The benefits of natural soil

The benefits of natural soil

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Credit: DR JEREMY BURGESS/SCIENCE PHOTO LIBRARY

Caption: The roots of pot grown pea plants, Pisum sativum, illustrating a drawback in the use of sterilised composts. Seeds were planted in a pot with drainage holes, using sterile compost. The pot was left in the open, standing on natural garden soil. The roots of the peas (white mass, top) have encircled the outer edges of the compost in the pot. Some have emerged from the drainage holes and grown into the natural soil (centre, below). These roots have become infected with the soil micro-organism, Rhizobium leguminosarum. This is beneficial to the plant. The bacterium causes nodules to form on the roots (pink, picture centre). The pink hue is due to the presence of leghaemoglobin, and indicates that the nodules are fixing atmospheric nitrogen. This nitrogen is an available fertiliser for the plant. Roots growing in sterilised composts do not fix nitrogen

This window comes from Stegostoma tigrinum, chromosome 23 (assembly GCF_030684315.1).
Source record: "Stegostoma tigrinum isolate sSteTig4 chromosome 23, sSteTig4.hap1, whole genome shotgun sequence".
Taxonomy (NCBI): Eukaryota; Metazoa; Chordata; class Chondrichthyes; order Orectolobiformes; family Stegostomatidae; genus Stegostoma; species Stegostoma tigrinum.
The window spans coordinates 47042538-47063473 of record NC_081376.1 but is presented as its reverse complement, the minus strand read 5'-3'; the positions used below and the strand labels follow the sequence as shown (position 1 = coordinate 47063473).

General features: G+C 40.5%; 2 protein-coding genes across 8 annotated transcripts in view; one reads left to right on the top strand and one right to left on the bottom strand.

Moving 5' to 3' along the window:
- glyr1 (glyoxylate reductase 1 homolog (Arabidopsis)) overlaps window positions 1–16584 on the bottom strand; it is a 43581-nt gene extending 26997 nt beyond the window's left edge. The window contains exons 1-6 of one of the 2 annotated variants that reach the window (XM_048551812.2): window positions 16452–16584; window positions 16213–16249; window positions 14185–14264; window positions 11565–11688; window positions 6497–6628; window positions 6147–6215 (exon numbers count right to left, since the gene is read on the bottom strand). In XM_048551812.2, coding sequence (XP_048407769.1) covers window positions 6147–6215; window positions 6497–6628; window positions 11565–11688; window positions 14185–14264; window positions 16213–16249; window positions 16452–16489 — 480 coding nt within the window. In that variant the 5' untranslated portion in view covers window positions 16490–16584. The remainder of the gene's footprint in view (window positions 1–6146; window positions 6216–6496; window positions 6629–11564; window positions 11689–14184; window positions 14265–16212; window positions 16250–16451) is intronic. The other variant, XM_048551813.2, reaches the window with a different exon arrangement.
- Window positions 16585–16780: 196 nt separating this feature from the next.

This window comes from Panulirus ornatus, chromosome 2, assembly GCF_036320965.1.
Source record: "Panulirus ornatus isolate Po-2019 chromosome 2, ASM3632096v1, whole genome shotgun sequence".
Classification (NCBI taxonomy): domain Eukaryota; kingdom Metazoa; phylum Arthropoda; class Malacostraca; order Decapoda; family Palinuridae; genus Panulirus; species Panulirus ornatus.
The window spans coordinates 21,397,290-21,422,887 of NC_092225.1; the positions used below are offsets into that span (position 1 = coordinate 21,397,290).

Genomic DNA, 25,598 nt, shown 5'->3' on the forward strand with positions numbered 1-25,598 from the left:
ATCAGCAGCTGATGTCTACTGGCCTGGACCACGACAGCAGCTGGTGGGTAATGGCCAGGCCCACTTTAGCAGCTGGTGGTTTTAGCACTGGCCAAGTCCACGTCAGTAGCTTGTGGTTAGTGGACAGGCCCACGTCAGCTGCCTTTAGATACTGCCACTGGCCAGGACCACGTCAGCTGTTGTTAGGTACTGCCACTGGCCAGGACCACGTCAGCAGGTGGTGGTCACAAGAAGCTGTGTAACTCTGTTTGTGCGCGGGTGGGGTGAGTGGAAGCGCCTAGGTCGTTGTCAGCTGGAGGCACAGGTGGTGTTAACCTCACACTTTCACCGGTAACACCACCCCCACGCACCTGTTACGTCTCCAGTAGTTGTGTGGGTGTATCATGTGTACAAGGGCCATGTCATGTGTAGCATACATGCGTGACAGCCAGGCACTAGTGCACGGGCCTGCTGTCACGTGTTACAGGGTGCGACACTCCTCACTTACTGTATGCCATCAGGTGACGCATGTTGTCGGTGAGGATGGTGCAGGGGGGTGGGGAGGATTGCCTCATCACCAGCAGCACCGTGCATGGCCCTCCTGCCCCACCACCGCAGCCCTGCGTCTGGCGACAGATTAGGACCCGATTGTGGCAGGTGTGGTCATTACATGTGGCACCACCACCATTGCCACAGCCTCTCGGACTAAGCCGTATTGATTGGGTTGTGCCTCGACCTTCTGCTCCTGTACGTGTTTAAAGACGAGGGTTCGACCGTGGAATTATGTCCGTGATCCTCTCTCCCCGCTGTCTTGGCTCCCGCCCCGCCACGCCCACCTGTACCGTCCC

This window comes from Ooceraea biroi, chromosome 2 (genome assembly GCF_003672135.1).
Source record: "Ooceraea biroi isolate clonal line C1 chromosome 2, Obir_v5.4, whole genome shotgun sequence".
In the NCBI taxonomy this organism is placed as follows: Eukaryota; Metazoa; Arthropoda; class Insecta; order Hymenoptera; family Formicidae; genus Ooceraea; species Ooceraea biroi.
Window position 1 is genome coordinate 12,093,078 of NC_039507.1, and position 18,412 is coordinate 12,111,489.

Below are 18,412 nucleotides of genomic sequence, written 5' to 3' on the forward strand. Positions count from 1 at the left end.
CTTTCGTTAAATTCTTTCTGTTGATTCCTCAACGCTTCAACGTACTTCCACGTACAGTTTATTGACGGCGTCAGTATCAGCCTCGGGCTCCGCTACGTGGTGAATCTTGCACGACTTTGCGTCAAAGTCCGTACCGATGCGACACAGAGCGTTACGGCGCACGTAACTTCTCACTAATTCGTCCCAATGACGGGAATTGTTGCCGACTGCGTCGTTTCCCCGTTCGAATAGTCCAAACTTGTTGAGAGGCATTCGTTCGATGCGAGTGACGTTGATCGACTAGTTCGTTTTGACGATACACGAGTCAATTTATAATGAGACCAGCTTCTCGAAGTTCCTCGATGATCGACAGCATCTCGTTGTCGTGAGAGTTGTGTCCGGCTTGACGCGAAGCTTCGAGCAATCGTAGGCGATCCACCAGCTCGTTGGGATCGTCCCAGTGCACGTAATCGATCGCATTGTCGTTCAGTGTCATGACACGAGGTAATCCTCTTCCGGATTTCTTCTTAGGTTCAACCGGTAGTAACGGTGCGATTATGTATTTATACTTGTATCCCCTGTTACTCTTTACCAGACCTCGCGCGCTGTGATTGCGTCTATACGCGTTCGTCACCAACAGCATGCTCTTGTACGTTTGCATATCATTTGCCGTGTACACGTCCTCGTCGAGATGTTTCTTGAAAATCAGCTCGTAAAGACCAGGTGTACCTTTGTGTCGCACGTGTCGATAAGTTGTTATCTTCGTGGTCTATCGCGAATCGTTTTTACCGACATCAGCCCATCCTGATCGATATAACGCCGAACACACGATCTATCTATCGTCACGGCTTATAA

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Keywords: biological, biology, botanical, botany, leghaemoglobin, nitrogen fixation, nodule, pea, pisum sativum, rhizobium leguminosarum, root, soil micro-organism, sterilised compost

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